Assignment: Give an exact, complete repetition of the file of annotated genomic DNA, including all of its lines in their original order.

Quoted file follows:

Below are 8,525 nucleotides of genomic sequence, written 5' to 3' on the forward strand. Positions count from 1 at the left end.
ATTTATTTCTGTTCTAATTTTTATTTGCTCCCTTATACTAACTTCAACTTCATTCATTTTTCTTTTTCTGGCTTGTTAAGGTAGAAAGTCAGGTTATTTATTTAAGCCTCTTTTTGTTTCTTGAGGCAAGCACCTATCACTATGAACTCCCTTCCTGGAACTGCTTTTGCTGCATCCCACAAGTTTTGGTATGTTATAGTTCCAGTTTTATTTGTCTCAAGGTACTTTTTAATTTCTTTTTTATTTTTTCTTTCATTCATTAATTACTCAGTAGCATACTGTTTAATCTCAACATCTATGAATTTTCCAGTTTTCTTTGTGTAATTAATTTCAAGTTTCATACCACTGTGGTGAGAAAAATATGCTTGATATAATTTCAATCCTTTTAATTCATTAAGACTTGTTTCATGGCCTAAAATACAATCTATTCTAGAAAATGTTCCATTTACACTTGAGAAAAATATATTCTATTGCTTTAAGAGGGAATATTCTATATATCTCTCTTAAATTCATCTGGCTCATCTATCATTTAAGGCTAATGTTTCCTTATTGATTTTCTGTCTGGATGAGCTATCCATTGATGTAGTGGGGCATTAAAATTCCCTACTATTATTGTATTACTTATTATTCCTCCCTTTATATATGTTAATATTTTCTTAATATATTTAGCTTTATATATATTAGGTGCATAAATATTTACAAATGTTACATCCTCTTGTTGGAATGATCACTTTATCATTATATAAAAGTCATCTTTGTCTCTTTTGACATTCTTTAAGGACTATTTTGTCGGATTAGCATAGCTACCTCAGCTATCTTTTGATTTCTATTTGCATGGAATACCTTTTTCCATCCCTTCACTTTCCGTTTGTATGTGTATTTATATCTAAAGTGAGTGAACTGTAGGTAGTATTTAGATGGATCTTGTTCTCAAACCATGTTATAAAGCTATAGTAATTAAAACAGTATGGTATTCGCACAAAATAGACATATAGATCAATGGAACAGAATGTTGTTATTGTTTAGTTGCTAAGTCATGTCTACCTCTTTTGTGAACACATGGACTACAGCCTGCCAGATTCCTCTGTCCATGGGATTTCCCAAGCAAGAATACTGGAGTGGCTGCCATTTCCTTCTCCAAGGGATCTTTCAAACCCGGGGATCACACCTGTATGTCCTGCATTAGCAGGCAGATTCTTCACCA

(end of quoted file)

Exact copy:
Below are 8,525 nucleotides of genomic sequence, written 5' to 3' on the forward strand. Positions count from 1 at the left end.
ATTTATTTCTGTTCTAATTTTTATTTGCTCCCTTATACTAACTTCAACTTCATTCATTTTTCTTTTTCTGGCTTGTTAAGGTAGAAAGTCAGGTTATTTATTTAAGCCTCTTTTTGTTTCTTGAGGCAAGCACCTATCACTATGAACTCCCTTCCTGGAACTGCTTTTGCTGCATCCCACAAGTTTTGGTATGTTATAGTTCCAGTTTTATTTGTCTCAAGGTACTTTTTAATTTCTTTTTTATTTTTTCTTTCATTCATTAATTACTCAGTAGCATACTGTTTAATCTCAACATCTATGAATTTTCCAGTTTTCTTTGTGTAATTAATTTCAAGTTTCATACCACTGTGGTGAGAAAAATATGCTTGATATAATTTCAATCCTTTTAATTCATTAAGACTTGTTTCATGGCCTAAAATACAATCTATTCTAGAAAATGTTCCATTTACACTTGAGAAAAATATATTCTATTGCTTTAAGAGGGAATATTCTATATATCTCTCTTAAATTCATCTGGCTCATCTATCATTTAAGGCTAATGTTTCCTTATTGATTTTCTGTCTGGATGAGCTATCCATTGATGTAGTGGGGCATTAAAATTCCCTACTATTATTGTATTACTTATTATTCCTCCCTTTATATATGTTAATATTTTCTTAATATATTTAGCTTTATATATATTAGGTGCATAAATATTTACAAATGTTACATCCTCTTGTTGGAATGATCACTTTATCATTATATAAAAGTCATCTTTGTCTCTTTTGACATTCTTTAAGGACTATTTTGTCGGATTAGCATAGCTACCTCAGCTATCTTTTGATTTCTATTTGCATGGAATACCTTTTTCCATCCCTTCACTTTCCGTTTGTATGTGTATTTATATCTAAAGTGAGTGAACTGTAGGTAGTATTTAGATGGATCTTGTTCTCAAACCATGTTATAAAGCTATAGTAATTAAAACAGTATGGTATTCGCACAAAATAGACATATAGATCAATGGAACAGAATGTTGTTATTGTTTAGTTGCTAAGTCATGTCTACCTCTTTTGTGAACACATGGACTACAGCCTGCCAGATTCCTCTGTCCATGGGATTTCCCAAGCAAGAATACTGGAGTGGCTGCCATTTCCTTCTCCAAGGGATCTTTCAAACCCGGGGATCACACCTGTATGTCCTGCATTAGCAGGCAGATTCTTCACCA